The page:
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Home :: Archive :: 2007 :: August ::
Kent's Banishment
The Shakespeare Conference: SHK 18.0505  Wednesday, 8 August 2007

From: 		Nicole Coonradt <
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Date: 		Monday, 06 Aug 2007 17:27:57 +0000
Subject: 18.0500 Kent's Banishment
Comment: 	Re: SHK 18.0500 Kent's Banishment

Kerry J. Lambeth <
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 >When Lear banishes Kent from his kingdom in 1.1, the deadline differs in
 >the Quartos and Folio. F1 has Lear giving five days for "provision", and
 >stipulates that on the sixth Kent must begin his journey away from his
 >homeland. In Q1 and Q2 that is changed to four for provisioning and five
 >to leave. Both texts agree that the tenth day will mean a death >sentence.
 >
 >Any thoughts on this change? What happens in the play's timeline in
 >those four-five days that might be significant to Kent's sentence?

Fellow SHAKSPER members:

I'm not sure yet about the changes Kerry Lambeth questions (the 
wherefores re days/time), but there are other differences or specifics 
of note from Quarto to Folio other than just dates, which might be worth 
examining (especially as I know not which edition might be used by any 
given reader).  Perhaps Lambeth could include the passages in question 
for better comparison sake?  In the meanwhile, so we might better 
consider these, in Stanley Wells and Gary Taylor's Oxford edition of the 
"Complete Works," following is the text of the Quarto:

LEAR:
Hear me; on thy allegiance hear me!
Since thou hast sought to make us break our vow,
Which we durst never yet, and with strayed pride
To come between our sentence and our power,
Which nor our nature nor our place can bear,
Our potency make good take they reward:
Four days we do allot thee for provision
To shield thee from dis-eases of the world,
And on the fifth to turn thy hated back
Upon our kingdom.  If on the next day following
Thy banished trunk be found in our dominions,
The moment is thy death.  Away!  by Jupiter,
This shall not be revoked.  (1.1.157-169)

And following is the Folio version:

LEAR:
Hear me, recreant; on thine allegiance hear me!
That thou hast sought to make us break our vows,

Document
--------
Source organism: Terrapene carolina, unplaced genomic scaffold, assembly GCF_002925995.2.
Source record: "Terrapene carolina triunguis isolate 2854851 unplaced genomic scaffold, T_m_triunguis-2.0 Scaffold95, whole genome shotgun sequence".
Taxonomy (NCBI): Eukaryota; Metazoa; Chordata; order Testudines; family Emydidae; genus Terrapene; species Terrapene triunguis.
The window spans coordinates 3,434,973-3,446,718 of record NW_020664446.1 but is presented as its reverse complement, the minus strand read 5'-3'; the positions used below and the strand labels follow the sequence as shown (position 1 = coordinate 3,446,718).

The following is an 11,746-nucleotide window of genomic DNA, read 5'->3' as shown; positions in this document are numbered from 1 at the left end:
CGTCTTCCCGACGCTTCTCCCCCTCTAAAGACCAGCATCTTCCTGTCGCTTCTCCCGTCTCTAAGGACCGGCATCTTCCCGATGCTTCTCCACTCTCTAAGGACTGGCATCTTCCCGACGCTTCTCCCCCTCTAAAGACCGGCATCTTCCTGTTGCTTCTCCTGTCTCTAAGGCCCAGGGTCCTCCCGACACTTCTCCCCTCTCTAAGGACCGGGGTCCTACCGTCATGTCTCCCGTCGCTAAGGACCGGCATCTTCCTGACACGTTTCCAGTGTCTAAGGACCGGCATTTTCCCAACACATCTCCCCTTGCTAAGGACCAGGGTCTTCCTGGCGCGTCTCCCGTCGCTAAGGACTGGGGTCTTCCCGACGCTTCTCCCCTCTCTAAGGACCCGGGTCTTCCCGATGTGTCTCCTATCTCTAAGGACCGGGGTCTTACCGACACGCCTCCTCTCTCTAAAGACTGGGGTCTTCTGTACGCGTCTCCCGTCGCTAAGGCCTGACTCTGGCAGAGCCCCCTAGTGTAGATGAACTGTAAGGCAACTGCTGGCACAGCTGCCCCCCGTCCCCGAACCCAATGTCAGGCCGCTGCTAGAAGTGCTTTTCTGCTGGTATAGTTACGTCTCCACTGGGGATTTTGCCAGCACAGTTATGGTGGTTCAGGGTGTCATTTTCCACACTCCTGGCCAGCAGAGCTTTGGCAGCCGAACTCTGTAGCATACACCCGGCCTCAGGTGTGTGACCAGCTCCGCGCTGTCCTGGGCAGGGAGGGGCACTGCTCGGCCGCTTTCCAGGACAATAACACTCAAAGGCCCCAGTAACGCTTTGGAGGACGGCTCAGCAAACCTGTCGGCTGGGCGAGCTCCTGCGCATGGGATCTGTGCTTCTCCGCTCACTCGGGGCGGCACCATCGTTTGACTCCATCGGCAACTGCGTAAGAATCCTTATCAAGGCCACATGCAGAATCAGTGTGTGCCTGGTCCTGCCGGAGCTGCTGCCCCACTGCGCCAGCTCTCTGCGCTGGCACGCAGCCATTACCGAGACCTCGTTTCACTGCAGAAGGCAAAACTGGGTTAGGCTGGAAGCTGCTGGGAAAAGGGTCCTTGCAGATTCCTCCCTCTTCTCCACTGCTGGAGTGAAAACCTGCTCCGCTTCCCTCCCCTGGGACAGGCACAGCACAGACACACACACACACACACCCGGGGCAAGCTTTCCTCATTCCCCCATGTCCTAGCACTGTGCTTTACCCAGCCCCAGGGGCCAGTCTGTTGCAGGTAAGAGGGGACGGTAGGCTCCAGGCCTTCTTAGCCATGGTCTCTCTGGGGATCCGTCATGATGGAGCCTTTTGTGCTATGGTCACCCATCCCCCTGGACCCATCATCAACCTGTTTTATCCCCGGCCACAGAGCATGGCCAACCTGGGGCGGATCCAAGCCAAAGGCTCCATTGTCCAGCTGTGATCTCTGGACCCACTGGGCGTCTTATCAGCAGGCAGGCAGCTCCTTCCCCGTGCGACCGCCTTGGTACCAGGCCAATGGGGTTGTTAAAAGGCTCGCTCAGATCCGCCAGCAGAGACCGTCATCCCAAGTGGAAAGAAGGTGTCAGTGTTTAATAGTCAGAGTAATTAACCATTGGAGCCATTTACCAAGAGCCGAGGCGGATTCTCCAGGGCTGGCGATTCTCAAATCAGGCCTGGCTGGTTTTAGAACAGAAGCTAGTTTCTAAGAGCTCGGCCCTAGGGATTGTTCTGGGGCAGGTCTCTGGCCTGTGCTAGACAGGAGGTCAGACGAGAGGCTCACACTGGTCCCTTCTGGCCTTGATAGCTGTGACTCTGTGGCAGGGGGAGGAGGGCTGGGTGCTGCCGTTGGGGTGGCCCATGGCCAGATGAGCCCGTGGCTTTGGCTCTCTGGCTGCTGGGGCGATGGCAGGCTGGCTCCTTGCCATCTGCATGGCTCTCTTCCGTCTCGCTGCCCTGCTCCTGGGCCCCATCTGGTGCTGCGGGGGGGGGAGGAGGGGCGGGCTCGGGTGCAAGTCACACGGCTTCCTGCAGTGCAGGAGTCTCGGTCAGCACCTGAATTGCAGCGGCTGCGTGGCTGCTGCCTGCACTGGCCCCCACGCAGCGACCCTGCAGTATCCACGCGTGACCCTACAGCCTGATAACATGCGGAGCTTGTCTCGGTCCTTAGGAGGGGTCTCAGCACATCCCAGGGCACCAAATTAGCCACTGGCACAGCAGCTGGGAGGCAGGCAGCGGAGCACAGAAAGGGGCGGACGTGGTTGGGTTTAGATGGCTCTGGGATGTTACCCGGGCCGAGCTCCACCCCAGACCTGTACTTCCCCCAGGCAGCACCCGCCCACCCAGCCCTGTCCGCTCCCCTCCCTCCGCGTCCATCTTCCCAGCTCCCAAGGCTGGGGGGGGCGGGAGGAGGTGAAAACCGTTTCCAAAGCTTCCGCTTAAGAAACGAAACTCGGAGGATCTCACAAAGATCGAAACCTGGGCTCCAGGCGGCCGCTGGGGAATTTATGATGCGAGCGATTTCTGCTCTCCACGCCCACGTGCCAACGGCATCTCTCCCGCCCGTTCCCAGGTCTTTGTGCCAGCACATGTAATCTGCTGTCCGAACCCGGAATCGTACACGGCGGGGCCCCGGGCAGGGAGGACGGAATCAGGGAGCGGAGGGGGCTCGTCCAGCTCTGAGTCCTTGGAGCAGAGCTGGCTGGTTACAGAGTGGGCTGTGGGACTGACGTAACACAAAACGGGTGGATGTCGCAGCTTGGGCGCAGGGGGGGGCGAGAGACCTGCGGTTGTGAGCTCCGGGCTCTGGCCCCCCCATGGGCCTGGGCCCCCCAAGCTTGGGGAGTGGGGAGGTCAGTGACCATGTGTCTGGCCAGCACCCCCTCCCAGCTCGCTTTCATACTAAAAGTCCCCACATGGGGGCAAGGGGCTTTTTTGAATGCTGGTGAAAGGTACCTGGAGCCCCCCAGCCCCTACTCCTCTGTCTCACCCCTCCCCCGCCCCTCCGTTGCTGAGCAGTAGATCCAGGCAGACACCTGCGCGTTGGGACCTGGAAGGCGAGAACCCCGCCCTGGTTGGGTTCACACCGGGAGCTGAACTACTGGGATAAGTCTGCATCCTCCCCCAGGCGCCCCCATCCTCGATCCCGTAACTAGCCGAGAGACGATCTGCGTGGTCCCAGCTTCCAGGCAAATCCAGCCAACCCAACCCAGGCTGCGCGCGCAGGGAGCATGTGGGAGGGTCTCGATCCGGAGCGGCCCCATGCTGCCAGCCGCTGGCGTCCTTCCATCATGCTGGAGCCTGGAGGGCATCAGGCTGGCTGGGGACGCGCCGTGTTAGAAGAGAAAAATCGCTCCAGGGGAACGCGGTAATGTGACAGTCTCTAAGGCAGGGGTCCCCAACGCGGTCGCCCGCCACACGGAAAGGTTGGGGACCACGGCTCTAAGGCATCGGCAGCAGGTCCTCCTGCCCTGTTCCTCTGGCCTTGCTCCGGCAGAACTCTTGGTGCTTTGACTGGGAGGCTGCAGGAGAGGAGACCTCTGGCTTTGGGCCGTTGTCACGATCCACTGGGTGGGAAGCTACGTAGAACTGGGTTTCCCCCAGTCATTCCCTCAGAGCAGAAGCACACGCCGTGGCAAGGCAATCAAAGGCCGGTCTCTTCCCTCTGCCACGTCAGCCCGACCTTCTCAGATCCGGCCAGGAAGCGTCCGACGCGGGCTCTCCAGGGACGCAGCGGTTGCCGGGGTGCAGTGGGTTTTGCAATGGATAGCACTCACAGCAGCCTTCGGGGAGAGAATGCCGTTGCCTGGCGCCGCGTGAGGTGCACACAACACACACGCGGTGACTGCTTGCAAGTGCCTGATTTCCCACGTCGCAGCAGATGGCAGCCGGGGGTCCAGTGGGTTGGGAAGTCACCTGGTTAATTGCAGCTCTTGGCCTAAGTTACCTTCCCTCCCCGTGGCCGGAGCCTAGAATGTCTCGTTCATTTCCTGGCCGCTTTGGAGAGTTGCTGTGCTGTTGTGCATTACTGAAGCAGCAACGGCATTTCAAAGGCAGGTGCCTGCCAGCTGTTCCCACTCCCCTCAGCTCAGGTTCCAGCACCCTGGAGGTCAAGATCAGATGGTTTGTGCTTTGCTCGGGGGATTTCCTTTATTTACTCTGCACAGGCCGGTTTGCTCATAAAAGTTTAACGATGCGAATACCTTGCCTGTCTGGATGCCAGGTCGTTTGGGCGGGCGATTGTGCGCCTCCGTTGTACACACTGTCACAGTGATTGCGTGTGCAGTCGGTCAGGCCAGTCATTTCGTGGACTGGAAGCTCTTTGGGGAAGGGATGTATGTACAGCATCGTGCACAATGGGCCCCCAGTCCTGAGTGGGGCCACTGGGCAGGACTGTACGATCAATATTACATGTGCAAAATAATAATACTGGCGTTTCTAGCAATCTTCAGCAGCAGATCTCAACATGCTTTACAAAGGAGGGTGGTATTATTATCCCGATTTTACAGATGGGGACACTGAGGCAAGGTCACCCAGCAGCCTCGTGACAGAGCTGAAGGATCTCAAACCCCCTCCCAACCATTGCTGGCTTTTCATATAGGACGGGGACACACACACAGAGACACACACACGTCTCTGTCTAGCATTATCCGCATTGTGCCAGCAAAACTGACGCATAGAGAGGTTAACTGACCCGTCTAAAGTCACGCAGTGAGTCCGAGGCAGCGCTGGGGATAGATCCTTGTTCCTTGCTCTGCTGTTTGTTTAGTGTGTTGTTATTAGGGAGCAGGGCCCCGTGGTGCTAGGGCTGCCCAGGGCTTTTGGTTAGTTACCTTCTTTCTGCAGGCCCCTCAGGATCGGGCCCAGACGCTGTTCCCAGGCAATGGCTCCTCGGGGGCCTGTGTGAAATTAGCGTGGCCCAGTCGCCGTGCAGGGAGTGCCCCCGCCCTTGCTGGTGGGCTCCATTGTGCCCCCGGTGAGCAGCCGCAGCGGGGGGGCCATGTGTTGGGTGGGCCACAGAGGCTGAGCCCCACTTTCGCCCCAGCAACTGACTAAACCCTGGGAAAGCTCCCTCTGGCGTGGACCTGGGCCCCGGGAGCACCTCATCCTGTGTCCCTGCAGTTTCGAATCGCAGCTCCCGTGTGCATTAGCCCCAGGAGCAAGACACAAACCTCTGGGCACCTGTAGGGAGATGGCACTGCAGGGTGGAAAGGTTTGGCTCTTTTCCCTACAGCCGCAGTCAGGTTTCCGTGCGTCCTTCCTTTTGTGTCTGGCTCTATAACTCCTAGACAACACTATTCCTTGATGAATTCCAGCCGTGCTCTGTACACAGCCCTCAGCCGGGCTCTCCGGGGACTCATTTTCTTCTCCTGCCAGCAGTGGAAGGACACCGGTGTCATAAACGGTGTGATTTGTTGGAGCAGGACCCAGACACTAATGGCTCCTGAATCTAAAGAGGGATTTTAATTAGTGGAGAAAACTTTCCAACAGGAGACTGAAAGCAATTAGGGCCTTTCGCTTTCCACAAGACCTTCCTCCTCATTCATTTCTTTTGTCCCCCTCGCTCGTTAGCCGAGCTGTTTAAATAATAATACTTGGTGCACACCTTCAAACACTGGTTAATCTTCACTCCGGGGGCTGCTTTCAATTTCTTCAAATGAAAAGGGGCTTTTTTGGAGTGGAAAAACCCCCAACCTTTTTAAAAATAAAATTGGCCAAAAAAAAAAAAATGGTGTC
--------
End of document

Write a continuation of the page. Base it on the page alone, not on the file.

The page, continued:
Which we durst never yet, and with strained pride
To come betwixt our sentence and our power,
Which nor our nature nor our place can bear,
Our potency made good take thy reward:
Five days we do allot thee for provision
To shield thee from disasters of the world,
And on the sixth to turn thy hated back
Upon our kingdom.  If on the seventh day following
Thy banished trunk be found in our dominions,
The moment is thy death.  Away!  By Jupiter,
This shall not be revoked.  (1.1.166-178)

I'm not sure where Lambeth finds that "Both texts [quartos?] agree that 
the tenth day will mean a death sentence."  In Q above, it appears to be 
day six, the "day following" the "fifth" on which Kent is told to "turn 
thy hated back / Upon our kingdom."  There is nothing here to indicate a 
**tenth** day; although, technically, as the tenth day would necessarily 
fall **after** banishment, it would mean death as well, just as the 
fifteenth or fiftieth would.  The texts say nothing about a tenth day 
specifically, however.

In F, we get potentially more confusing language.  It's clear that day 
six is the day of Kent's mandated departure for his exile, but "the 
seventh day following" might mean that he gets a week to clear out, to 
actually remove himself from the country (a week's travel, perhaps?). 
If we read it as we do the Q, it would mean that day seven-- ergo the 
day after the sixth on which he was to turn his hated back from 
England-- is when he must be gone, and, if found, would be condemned to 
death.  Again, however, there is nothing about day *ten* in any version, 
so I'm confused about Lambeth's math here.  What did I miss?

Anyway, I'm unsure yet why the dates changed-- it may have to do with 
the events in the play's time-line-- but I suspect that it could have